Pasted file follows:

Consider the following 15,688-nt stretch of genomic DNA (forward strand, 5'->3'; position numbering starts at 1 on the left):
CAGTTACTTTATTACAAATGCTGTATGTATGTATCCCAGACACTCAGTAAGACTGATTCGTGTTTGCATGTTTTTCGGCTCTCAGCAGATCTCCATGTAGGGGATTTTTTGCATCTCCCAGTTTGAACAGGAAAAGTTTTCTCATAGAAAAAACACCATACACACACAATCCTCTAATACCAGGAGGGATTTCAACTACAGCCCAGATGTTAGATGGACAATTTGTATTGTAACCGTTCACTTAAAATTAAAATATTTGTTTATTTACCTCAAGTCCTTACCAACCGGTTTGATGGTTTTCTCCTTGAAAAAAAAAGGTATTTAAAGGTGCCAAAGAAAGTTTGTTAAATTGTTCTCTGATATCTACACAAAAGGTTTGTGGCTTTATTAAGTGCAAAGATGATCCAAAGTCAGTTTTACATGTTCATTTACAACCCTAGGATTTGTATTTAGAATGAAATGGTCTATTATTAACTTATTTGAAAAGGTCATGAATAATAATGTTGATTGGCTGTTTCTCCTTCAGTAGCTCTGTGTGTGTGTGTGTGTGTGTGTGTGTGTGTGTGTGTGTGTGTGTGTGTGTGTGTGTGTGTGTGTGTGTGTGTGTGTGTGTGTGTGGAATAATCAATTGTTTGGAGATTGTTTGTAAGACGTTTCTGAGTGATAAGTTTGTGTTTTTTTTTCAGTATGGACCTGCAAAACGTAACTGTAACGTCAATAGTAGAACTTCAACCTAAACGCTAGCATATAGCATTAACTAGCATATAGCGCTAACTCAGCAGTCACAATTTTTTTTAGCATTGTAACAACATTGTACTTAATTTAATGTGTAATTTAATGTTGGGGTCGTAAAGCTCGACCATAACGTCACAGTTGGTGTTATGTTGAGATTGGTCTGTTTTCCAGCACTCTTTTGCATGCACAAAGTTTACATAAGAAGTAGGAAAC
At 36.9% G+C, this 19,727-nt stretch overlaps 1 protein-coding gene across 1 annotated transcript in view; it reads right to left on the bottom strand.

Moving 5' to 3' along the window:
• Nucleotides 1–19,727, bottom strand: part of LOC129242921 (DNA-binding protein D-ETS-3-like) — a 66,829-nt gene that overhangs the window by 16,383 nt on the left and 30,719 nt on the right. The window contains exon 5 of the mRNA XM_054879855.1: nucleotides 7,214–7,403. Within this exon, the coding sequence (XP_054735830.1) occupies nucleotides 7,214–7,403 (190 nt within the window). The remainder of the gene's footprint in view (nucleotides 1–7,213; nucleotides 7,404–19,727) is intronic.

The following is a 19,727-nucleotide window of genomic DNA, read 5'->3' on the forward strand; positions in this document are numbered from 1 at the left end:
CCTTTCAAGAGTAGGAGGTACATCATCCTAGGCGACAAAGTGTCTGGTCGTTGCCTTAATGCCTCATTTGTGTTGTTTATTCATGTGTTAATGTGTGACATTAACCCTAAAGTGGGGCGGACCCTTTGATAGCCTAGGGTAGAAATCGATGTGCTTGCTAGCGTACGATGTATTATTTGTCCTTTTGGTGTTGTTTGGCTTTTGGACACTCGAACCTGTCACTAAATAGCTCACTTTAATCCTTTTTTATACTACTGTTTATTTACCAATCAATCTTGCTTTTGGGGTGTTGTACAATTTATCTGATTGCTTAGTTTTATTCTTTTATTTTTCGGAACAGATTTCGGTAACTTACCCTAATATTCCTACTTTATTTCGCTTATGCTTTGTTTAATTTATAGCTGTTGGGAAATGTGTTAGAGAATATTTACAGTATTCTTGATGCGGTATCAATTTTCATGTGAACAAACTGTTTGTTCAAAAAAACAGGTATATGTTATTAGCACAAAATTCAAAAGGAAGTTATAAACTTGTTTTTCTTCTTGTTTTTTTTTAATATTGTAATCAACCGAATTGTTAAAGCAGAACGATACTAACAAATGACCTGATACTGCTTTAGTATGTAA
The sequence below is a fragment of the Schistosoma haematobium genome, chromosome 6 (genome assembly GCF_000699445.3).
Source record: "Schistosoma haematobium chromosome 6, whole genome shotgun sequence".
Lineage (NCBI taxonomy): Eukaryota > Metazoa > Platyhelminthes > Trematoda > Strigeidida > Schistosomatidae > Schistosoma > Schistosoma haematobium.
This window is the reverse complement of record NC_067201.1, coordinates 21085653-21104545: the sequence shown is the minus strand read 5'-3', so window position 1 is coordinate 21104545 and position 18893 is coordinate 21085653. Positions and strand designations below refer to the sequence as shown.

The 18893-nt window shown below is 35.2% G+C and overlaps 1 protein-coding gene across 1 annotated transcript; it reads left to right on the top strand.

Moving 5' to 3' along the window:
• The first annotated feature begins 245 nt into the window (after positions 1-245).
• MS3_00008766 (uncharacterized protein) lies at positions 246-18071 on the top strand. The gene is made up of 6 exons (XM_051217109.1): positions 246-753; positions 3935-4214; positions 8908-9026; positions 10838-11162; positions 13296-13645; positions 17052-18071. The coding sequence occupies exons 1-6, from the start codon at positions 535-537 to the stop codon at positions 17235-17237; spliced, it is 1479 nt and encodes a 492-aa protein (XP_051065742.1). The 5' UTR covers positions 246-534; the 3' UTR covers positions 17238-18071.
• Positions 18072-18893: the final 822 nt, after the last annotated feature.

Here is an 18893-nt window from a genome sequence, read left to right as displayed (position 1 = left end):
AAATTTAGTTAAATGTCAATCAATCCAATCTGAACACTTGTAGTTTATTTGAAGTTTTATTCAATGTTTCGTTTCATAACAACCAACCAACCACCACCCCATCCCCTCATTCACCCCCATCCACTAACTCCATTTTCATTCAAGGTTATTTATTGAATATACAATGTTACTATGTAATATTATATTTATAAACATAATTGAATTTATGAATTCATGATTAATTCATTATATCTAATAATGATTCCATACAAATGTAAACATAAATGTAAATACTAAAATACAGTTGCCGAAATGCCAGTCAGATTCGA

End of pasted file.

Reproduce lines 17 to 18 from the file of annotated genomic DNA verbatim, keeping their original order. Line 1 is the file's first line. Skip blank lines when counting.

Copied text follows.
Here is an 18893-nt window from a genome sequence, read left to right as displayed (position 1 = left end):
AAATTTAGTTAAATGTCAATCAATCCAATCTGAACACTTGTAGTTTATTTGAAGTTTTATTCAATGTTTCGTTTCATAACAACCAACCAACCACCACCCCATCCCCTCATTCACCCCCATCCACTAACTCCATTTTCATTCAAGGTTATTTATTGAATATACAATGTTACTATGTAATATTATATTTATAAACATAATTGAATTTATGAATTCATGATTAATTCATTATATCTAATAATGATTCCATACAAATGTAAACATAAATGTAAATACTAAAATACAGTTGCCGAAATGCCAGTCAGATTCGA